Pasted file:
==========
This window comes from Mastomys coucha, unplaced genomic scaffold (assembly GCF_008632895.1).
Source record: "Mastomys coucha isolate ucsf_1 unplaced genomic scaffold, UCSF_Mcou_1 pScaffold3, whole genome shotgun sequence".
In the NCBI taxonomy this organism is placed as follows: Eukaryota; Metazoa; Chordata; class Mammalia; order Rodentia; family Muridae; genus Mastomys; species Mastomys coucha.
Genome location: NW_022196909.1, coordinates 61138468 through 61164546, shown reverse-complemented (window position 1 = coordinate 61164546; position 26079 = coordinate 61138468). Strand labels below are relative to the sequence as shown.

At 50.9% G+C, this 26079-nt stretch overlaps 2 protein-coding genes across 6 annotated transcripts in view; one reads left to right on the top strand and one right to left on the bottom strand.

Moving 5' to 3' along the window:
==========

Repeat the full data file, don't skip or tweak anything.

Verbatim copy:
This window comes from Mastomys coucha, unplaced genomic scaffold (assembly GCF_008632895.1).
Source record: "Mastomys coucha isolate ucsf_1 unplaced genomic scaffold, UCSF_Mcou_1 pScaffold3, whole genome shotgun sequence".
In the NCBI taxonomy this organism is placed as follows: Eukaryota; Metazoa; Chordata; class Mammalia; order Rodentia; family Muridae; genus Mastomys; species Mastomys coucha.
Genome location: NW_022196909.1, coordinates 61138468 through 61164546, shown reverse-complemented (window position 1 = coordinate 61164546; position 26079 = coordinate 61138468). Strand labels below are relative to the sequence as shown.

At 50.9% G+C, this 26079-nt stretch overlaps 2 protein-coding genes across 6 annotated transcripts in view; one reads left to right on the top strand and one right to left on the bottom strand.

Moving 5' to 3' along the window: